The rest of the cast is equally full of well-known performers such as
- Michael Shannon (Knives Out)
- Logan Lerman (Percy Jackson)
- Hiroyuki Sanada (Westworld)
- Karen Fukuhara (The Boys)
Additionally, fans of rapper Bad Bunny were pleased to see him continue his foray into acting after a small role in F9: The Fast Saga. In Bullet Train, he plays Wolf, a formidable Mexican assassin with a personal vendetta against Ladybug.
Check out the film’s poster for a look at how some of the characters appear in the film:
Bullet Train trailer
If you still haven’t seen Bullet Train, the fun trailers for the film will definitely convince you to get on board for the ride. On release, they were heavily praised for Pitt’s comedic timing, flashy visuals, brutal action, and the cool soundtrack (which features a Japanese version of the Bee Gees’ Stayin’ Alive).
Check out the full trailer below!
Bullet Train reception
When it was released in August 2022, Bullet Train received mixed reviews from critics and it only has a 54% critic fresh rating on Rotten Tomatoes. However, fan reaction was much more positive, as the audience score was 76% percent.
Bullet Train also attracted some controversy as some accused the film of whitewashing characters found in the book, including David Inoue, Executive Director of the Japanese American Citizens League.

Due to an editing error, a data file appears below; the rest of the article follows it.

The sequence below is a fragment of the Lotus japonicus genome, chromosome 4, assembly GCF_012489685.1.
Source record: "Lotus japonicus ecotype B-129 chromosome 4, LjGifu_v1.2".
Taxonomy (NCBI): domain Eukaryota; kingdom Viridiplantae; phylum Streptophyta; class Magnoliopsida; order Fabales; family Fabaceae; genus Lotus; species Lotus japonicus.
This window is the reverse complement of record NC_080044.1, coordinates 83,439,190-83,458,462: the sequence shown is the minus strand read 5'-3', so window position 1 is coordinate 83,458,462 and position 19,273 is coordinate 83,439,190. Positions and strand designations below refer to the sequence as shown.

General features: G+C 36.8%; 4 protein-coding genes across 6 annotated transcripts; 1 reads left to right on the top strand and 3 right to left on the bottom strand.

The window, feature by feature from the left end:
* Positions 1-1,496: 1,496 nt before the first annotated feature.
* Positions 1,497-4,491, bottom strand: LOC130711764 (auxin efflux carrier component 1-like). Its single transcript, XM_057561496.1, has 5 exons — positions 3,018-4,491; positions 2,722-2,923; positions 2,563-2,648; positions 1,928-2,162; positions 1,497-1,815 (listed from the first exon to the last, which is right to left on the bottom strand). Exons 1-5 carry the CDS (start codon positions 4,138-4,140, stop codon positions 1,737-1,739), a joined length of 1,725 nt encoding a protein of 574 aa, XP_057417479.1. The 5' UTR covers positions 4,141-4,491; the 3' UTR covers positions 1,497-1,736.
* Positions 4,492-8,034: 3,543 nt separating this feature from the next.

However, the original novel author Isaka did not share that opinion. He said that the characters in Maria Beetle are “not real people, and maybe they’re not even Japanese,” and that he always dreamed it would be made into a Hollywood blockbuster.
“I don’t have any feeling of wanting people to understand Japanese literature or culture,” Isaka added. “It’s not like I understand that much about Japan, either.”
Bullet trains: fact vs. fiction
If you’ve seen Bullet Train, you’ll likely recognize the shot of the Shinkansen speeding through the Japanese countryside and the iconic Mt Fuji.
But it might surprise you to know that, aside from some exterior shots of Tokyo, much of the filming locations for the movie were actually in California.
The train used for the movie, the “Nippon Speed line” is fictional, although it bears some similarities to the real Shinkansen on the line between Tokyo and Kyoto.
The interiors for the train are completely artificial and were constructed in the Sony Pictures Studios in the USA, with large LED screens outside the windows projecting the countryside of Japan.
There are also some small tell-tale details in Bullet Train that differ from real life:
- Shinkansen don’t tend to have “Quiet Cars” but most carriages are usually quiet anyways
- The stewardess outfits worn by Fukuhara and Beetz share some similarities with the real thing but are stylized
- While Japanese train stations do tend to have lockers available, they are not directly on the platform as depicted
Additionally, the real-life Shinkansen between Tokyo and Kyoto only takes 140 minutes maximum while in the film it is depicted as a 12-hour, overnight trip. As the running time of the Bullet Train movie is 2h 6m, you would have time to watch it on the real journey!
Despite these differences, audiences still turned out in droves to see this “wild, non-stop thrill ride through modern-day Japan”. So far, Bullet Train has grossed over $230 million worldwide, making it a crowd-pleasing hit that is sure to inspire fans to travel around Japan on the real Shinkansen for years to come.
Cover image credits by Sony